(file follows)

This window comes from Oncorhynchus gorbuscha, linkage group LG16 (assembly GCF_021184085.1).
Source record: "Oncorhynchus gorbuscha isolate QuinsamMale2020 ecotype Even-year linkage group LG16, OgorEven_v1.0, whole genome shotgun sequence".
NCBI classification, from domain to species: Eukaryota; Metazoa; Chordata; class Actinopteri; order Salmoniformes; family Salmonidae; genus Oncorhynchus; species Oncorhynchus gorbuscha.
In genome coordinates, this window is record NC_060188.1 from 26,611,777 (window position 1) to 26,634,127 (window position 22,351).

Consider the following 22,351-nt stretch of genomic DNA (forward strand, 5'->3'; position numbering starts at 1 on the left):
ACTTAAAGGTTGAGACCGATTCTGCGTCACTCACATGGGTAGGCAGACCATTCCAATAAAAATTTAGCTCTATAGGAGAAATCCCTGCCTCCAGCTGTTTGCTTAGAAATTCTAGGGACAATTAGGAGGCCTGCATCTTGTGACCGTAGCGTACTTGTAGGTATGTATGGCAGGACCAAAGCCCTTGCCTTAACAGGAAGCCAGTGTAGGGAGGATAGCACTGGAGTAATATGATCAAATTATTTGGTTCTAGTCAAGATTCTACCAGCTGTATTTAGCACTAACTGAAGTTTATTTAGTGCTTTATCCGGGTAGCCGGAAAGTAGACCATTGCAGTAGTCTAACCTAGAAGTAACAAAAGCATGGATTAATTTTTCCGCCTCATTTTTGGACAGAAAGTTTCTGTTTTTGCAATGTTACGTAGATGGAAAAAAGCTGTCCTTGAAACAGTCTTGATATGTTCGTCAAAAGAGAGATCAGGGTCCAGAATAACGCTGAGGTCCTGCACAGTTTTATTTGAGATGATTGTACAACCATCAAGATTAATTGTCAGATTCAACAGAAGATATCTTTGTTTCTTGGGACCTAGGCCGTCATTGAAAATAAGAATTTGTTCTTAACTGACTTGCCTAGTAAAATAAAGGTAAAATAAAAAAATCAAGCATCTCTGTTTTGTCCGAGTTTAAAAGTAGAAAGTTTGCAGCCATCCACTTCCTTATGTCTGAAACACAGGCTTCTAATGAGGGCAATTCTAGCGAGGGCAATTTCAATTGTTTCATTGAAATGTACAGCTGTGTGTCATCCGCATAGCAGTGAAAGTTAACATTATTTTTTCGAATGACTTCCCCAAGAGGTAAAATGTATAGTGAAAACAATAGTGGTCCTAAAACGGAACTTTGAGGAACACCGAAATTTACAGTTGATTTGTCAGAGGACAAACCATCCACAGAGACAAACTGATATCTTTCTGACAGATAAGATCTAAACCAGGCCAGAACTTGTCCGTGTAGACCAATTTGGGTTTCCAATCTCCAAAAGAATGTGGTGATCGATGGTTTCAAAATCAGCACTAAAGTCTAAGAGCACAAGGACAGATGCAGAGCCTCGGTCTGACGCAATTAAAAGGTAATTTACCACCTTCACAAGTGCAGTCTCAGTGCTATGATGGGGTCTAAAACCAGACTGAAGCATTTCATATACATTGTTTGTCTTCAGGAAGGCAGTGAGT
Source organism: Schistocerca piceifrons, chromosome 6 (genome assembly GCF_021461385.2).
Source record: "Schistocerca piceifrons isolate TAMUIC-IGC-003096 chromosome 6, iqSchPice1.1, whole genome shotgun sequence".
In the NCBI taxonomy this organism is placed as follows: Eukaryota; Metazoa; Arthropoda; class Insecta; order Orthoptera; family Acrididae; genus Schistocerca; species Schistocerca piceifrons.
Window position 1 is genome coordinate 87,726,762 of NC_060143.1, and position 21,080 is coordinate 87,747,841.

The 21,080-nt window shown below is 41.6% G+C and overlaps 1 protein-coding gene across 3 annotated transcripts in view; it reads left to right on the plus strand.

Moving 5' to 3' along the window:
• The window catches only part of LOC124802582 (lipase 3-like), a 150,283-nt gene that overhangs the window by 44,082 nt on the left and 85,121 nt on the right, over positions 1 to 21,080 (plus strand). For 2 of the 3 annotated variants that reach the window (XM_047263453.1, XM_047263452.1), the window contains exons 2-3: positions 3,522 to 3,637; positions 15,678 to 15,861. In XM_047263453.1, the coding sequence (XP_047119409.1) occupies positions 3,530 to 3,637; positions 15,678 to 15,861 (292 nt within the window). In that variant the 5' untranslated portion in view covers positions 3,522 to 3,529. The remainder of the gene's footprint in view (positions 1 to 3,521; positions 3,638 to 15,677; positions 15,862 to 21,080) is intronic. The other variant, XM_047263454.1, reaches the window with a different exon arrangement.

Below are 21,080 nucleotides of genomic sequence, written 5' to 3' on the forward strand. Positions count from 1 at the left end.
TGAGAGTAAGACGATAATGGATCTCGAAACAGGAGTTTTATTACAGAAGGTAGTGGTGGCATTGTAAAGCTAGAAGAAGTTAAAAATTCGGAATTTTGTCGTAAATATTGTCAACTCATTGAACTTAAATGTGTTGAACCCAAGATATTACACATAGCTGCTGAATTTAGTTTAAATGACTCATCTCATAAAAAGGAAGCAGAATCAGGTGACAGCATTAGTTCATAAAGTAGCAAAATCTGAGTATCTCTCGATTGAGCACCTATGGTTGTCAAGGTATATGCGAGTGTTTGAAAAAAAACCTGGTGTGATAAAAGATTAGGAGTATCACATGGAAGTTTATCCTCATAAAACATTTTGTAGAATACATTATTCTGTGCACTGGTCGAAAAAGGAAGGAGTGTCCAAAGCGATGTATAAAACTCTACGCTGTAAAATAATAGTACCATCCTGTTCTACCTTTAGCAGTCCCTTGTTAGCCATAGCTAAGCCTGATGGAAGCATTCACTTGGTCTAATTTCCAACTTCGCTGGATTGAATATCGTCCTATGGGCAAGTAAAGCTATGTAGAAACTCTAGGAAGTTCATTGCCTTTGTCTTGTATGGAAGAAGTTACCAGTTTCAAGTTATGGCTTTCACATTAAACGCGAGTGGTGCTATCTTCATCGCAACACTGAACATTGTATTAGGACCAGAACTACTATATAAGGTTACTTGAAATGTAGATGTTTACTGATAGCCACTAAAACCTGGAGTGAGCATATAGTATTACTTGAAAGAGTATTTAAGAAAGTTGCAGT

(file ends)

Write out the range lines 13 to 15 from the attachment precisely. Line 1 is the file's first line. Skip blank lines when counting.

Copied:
• The window catches only part of LOC124802582 (lipase 3-like), a 150,283-nt gene that overhangs the window by 44,082 nt on the left and 85,121 nt on the right, over positions 1 to 21,080 (plus strand). For 2 of the 3 annotated variants that reach the window (XM_047263453.1, XM_047263452.1), the window contains exons 2-3: positions 3,522 to 3,637; positions 15,678 to 15,861. In XM_047263453.1, the coding sequence (XP_047119409.1) occupies positions 3,530 to 3,637; positions 15,678 to 15,861 (292 nt within the window). In that variant the 5' untranslated portion in view covers positions 3,522 to 3,529. The remainder of the gene's footprint in view (positions 1 to 3,521; positions 3,638 to 15,677; positions 15,862 to 21,080) is intronic. The other variant, XM_047263454.1, reaches the window with a different exon arrangement.

Below are 21,080 nucleotides of genomic sequence, written 5' to 3' on the forward strand. Positions count from 1 at the left end.
TGAGAGTAAGACGATAATGGATCTCGAAACAGGAGTTTTATTACAGAAGGTAGTGGTGGCATTGTAAAGCTAGAAGAAGTTAAAAATTCGGAATTTTGTCGTAAATATTGTCAACTCATTGAACTTAAATGTGTTGAACCCAAGATATTACACATAGCTGCTGAATTTAGTTTAAATGACTCATCTCATAAAAAGGAAGCAGAATCAGGTGACAGCATTAGTTCATAAAGTAGCAAAATCTGAGTATCTCTCGATTGAGCACCTATGGTTGTCAAGGTATATGCGAGTGTTTGAAAAAAAACCTGGTGTGATAAAAGATTAGGAGTATCACATGGAAGTTTATCCTCATAAAACATTTTGTAGAATACATTATTCTGTGCACTGGTCGAAAAAGGAAGGAGTGTCCAAAGCGATGTATAAAACTCTACGCTGTAAAATAATAGTACCATCCTGTTCTACCTTTAGCAGTCCCTTGTTAGCCATAGCTAAGCCTGATGGAAGCATTCACTTGGTCTAATTTCCAACTTCGCTGGATTGAATATCGTCCTATGGGCAAGTAAAGCTATGTAGAAACTCTAGGAAGTTCATTGCCTTTGTCTTGTATGGAAGAAGTTACCAGTTTCAAGTTATGGCTTTCACATTAAACGCGAGTGGTGCTATCTTCATCGCAACACTGAACATTGTATTAGGACCAGAACTACTATATAAGGTTACTTGAAATGTAGATGTTTACTGATAGCCACTAAAACCTGGAGTGAGCATATAGTATTACTTGAAAGAGTATTTAAGAAAGTTGCAGT